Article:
● Provide a ‘have-a-go’ environment, where all children’s mathematical graphics are valued and children have opportunities to experiment and practise recording in a variety of ways. Give children lots of time to explore recording so that they can become increasingly familiar and confident with mark making.
● Encourage children to talk about what they are doing and why – they need lots of time to talk about their recordings and think through how effective they are.
Increasing numbers of children have limited opportunities to explore game playing on a large scale outdoors, so we need to offer time, space and opportunities for uninterrupted play. In addition to traditional games, chalked games, target games and parachute games should be an integral part of everyday outdoor play.
All of the experiences described below can be led by an adult initially, but then organised and led by children.
Young children naturally throw balls, so build on this interest with soft, rolled-up socks and buckets with very young children, or more interesting objects with older children. Organise a large ‘target’ such as a huge empty cardboard box or crate. Children take turns to throw a number of Wellington boots into the box. If there are six boots altogether and three are outside the box, how many are in the box?
Build on children’s love of being ‘scared’ in a safe place. Children spend some time ‘swimming’ in different ways – talk about the front crawl, back stroke, breast stroke and butterfly stroke. Children then move around the outdoor area (standing up, moving their arms) while the theme tune from Jaws is played. Stop the music and call out ‘Shark’ – followed by a number. So if ‘five’ is called, children need to get into groups of ‘five’ to form a life raft. Any children not in a group of five are ‘out’ and can play the music and call out the next number. Continue until a winner is found.
This game is similar to the old party favourite musical chairs. Provide enough carpet square (or cushions) for each child in the group. Place the mats in a circle and children move around as the music plays. When the music stops, each child sits on a carpet square. Gradually remove the squares until there is only one child remaining.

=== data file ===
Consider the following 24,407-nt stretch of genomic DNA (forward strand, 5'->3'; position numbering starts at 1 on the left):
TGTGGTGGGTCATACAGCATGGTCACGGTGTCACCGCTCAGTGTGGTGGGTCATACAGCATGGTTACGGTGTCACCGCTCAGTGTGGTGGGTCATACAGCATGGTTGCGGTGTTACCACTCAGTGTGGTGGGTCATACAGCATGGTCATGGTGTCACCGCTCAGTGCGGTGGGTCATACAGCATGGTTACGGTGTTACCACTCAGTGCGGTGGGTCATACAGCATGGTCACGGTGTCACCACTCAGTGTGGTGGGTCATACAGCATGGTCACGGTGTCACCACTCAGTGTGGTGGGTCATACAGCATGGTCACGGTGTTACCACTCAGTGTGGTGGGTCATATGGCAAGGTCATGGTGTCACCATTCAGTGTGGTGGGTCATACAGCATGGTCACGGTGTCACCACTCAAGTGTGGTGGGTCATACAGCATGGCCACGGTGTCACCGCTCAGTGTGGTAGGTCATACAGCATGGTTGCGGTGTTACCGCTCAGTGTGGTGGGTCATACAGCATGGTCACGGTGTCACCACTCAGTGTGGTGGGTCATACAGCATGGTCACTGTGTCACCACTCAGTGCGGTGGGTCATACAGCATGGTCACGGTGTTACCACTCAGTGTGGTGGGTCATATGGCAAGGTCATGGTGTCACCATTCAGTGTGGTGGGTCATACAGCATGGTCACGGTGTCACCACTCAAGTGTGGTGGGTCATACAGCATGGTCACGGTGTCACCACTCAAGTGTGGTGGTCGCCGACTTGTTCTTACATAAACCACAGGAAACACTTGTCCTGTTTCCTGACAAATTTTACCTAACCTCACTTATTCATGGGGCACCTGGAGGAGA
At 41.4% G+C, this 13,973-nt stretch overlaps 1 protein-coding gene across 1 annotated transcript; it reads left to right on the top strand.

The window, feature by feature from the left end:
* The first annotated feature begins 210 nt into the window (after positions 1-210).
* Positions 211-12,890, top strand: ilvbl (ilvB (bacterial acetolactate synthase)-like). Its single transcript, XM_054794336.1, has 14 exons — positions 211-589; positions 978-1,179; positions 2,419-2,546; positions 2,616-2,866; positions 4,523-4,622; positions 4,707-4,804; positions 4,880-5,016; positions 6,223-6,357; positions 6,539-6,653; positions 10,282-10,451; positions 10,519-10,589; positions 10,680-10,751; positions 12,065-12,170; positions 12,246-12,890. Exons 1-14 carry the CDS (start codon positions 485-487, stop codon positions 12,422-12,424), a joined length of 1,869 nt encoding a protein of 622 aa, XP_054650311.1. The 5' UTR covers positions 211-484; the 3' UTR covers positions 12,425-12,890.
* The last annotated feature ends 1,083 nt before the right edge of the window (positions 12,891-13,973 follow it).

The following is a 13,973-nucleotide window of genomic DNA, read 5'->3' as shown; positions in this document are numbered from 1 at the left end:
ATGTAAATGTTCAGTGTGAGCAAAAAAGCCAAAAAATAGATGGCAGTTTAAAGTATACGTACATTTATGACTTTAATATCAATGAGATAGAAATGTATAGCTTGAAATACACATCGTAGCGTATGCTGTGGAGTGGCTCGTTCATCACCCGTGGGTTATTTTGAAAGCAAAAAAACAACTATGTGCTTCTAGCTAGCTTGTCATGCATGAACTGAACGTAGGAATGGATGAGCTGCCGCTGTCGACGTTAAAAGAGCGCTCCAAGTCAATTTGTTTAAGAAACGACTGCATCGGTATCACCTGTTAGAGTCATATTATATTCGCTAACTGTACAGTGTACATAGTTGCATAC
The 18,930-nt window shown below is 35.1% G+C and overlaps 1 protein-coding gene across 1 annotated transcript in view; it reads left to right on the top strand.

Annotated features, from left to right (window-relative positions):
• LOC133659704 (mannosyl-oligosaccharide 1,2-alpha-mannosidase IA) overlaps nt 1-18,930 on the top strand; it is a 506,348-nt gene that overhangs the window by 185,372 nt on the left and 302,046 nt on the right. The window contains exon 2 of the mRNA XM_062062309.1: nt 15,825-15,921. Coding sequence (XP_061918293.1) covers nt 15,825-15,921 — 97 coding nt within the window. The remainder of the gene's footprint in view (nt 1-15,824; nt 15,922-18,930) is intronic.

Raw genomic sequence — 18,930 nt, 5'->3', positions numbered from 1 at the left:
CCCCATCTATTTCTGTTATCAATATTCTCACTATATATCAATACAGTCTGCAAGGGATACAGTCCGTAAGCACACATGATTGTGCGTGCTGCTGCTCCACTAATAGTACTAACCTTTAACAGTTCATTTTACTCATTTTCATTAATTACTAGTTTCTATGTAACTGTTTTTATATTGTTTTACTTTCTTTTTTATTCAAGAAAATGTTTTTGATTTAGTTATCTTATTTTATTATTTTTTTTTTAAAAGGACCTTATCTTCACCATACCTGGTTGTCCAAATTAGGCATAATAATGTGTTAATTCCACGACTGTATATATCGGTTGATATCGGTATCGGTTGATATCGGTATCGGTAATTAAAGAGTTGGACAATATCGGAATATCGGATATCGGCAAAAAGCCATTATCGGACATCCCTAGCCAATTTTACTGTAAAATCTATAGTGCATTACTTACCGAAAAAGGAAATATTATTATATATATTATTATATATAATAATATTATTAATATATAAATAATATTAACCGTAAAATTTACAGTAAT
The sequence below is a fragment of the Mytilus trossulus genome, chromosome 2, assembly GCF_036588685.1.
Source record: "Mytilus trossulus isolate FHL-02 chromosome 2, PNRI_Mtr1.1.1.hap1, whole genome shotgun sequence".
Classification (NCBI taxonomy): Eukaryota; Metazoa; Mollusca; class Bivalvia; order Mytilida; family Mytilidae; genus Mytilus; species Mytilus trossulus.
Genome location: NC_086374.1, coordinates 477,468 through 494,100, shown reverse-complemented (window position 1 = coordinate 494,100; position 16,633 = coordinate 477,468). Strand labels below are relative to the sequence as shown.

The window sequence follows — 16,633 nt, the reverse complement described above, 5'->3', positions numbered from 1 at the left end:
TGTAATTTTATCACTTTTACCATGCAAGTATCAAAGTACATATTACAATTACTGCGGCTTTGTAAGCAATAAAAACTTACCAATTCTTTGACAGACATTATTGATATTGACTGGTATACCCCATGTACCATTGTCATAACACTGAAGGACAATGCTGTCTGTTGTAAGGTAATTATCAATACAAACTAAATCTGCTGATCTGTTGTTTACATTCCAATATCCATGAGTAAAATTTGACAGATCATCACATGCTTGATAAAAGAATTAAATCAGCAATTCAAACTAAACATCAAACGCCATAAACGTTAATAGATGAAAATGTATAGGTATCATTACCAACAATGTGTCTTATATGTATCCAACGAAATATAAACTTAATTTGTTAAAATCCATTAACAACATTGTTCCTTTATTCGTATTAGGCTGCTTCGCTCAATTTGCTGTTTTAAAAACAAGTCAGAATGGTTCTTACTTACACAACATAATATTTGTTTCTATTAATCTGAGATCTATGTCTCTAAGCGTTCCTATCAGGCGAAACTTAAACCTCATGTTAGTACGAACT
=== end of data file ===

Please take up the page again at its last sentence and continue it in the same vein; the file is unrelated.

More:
This parachute game is reliant on children being familiar with the use of a parachute and enough adults to keep the parachute moving as the children travel underneath. Each child in the group has a farmyard animal name, for example, cow, pig, sheep, horse. All adults and children move the parachute up and down. Call out one name, for example, ‘horse’ and all the ‘horses’ run under the parachute and swap places. After a while, call out ‘farmer’s coming’ and all the children swap places. Outdoorspecial
The bean game
Take turns to suggest ways of moving like ‘beans’, for example:
Jelly beans – wobble arms and legs
Jumping beans – jump up and down
Runner beans – running on the spot
Butter beans – ‘skating’ and slipping about
Bean pole – stand up straight and tall
Bean sprout – start off in a ball and stretch and grow
Mixed beans – children choose however they want to move
Take turns to call out a type of bean. Every so often call out “Four tins of beans” or “Three tins of beans” and children have to get into that sized group.
Place a collection of soft toys on the ground. Use wooden hoopla rings to throw over the toys – who can win the most?
Tin can alley
Stack empty tins (with no sharp edges) into piles of six, three at the bottom, then two, then one. Use rolled-up socks to knock the tins down. How many can you knock down with three socks?
Make skittles with the children. Fill empty plastic bottles with water, sand or gravel. Set them up in a skittle formation – four in the back row, then three, then two and finally one. Take turns to roll the ball – if there are 10 altogether and two are knocked down, how many left standing?
Traditional games still prove very popular. Why not try…
● Duck, duck, goose
● What’s the time, Mr Wolf?
● Follow the Leader
● Isn’t it funny how a bear like honey?
● Sleeping Lions
● Mr Crocodile
When planning, remember that you should…
● Provide an outdoor environment that complements, extends and enhances indoor provision and celebrates the unique qualities of the outdoor environment.
● Plan opportunities that give children time and space to play games on a large scale and be physically active.
● Enjoy participating as a co-player with children as you explore maths games outside together.
Taking part in a game can make maths meaningful for children and is a good way of exploring maths in an interactive way, so have a go!
Judith Dancer is an author, consultant and trainer specialising in communication and language and mathematics. She is co-author, with Carole Skinner, of Foundations of Mathematics – An active approach to number, shape and measures in the Early Years.